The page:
My spoken "s's" are too prominent

Hi -

This is my first time using Audacity - in fact, my first time editing an audio file.

I have recorded a voice over for some e-Learning. It’s okay, but I “hiss” those s’s somethin terrible.

What effect can I use to tone them down?


The technical term for that is “sibilance”.

The first thing to consider is: Is it really a problem?
How are you listening to the recording? Some headphones / speakers (mostly cheap headphones) can exaggerate sibilance. When making corrections of this kind it is important that you are listening with headphones/speakers that are not generating problems in the sound, otherwise you end up correcting for your headphones/speaker, so that it sounds good on your playback equipment, but sounds bad to everyone else.

If you are sure there is a problem, then there is a (free) VST plugin called “Spitfish” (a “de-esser” effect) which is frequently recommended for dealing with this type of problem:

You can try the Equalizer effect. Pull-down some of the high-frequency sliders.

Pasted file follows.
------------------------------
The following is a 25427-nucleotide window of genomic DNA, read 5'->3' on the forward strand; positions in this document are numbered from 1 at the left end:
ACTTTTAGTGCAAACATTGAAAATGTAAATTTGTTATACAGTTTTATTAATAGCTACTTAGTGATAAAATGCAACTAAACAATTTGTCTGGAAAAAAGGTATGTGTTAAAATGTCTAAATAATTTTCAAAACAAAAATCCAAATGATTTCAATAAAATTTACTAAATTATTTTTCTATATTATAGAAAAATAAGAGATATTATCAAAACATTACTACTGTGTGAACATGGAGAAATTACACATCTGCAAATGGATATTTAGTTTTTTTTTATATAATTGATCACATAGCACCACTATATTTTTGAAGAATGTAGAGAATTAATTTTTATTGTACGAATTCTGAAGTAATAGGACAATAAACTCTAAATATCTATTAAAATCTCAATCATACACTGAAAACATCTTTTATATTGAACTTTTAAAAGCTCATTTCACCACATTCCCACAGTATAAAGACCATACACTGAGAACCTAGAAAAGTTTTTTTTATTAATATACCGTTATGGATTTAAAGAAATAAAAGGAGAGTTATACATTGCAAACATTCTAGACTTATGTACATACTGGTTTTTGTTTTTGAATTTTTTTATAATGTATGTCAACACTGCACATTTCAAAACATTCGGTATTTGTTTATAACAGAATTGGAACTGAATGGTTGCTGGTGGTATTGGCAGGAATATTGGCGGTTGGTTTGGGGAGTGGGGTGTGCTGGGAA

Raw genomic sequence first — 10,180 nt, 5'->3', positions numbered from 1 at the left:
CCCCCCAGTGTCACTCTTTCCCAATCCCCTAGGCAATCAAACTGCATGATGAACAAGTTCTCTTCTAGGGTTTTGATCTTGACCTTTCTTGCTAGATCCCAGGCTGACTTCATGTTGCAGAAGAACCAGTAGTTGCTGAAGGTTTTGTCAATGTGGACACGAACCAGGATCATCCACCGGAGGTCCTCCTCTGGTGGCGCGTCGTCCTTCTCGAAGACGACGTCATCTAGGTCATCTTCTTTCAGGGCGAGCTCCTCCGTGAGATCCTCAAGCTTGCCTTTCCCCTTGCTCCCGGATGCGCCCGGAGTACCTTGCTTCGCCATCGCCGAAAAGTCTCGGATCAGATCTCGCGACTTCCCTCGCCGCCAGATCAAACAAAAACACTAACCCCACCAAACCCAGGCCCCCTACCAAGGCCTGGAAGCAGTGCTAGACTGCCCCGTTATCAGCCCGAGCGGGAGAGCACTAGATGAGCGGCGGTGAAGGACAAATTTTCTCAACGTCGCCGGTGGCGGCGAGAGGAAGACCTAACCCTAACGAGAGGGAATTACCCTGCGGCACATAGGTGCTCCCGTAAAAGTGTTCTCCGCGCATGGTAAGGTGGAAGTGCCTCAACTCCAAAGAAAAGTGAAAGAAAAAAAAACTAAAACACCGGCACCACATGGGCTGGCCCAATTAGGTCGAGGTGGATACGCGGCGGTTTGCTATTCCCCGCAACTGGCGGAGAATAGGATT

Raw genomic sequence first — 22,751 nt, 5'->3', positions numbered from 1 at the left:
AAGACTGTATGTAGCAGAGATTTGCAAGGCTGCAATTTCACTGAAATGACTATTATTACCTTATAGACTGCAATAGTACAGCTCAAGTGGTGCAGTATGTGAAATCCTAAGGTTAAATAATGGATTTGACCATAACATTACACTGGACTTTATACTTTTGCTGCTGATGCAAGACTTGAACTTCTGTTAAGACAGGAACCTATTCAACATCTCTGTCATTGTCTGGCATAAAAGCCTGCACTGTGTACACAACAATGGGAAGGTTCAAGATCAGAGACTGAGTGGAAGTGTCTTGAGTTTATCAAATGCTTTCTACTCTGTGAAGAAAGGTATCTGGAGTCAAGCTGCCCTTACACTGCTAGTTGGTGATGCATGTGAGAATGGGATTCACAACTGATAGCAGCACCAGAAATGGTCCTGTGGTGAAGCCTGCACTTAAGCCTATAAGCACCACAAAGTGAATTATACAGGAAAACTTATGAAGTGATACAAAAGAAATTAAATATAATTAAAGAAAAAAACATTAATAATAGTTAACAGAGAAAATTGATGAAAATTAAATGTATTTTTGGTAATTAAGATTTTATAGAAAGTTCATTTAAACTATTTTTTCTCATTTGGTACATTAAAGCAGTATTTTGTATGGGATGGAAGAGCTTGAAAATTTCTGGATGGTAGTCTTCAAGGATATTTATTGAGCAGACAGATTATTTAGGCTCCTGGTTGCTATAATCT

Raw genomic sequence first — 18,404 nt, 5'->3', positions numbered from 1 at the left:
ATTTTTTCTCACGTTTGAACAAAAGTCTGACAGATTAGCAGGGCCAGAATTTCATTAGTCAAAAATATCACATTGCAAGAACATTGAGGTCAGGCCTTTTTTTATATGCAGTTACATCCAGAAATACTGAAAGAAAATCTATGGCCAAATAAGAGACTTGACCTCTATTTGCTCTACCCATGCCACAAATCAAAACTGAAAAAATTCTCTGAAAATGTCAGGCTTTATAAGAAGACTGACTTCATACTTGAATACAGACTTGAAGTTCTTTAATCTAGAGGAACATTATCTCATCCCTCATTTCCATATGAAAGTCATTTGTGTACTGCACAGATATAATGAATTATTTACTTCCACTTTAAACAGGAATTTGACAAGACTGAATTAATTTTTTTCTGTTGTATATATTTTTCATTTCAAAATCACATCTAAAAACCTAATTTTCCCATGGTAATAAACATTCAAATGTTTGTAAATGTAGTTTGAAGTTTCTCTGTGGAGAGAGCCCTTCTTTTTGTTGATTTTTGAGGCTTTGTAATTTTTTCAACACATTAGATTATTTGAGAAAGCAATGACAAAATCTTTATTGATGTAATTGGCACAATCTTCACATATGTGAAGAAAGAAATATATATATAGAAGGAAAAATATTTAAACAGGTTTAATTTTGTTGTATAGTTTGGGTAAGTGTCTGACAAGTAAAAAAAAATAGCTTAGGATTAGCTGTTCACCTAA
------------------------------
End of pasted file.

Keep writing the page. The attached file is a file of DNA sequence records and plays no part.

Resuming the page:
If you’ve never used an equalizer before, the low frequencies (bass) is on the left and the high frequencies (treble) are on the right. I recommend the Graphic EQ mode rather than the “Draw Curves” mode when you are experimenting.

This isn’t something you’d want to do with a music file because you’ll also knock-down cymbals and other high frequencies, but for spoken voice you can get away with more.

What kind of microphone are you using? Are you using a cheap computer mic, or a better quality stage/studio mic or “podcast” mic?

It’s best to get a good recording in the first place, and a good mic will go a long way toward that. (You can’t plug a stage or studio mic into a laptop or soundcard, so you need an audio interface with the appropriate low-impecance balanced XLR connection, or you can use a “studio-style” USB mic (AKA podcast mic).

You could post a ten second or so mono WAV file here so we can hear it. We may be able to recommend specific corrections.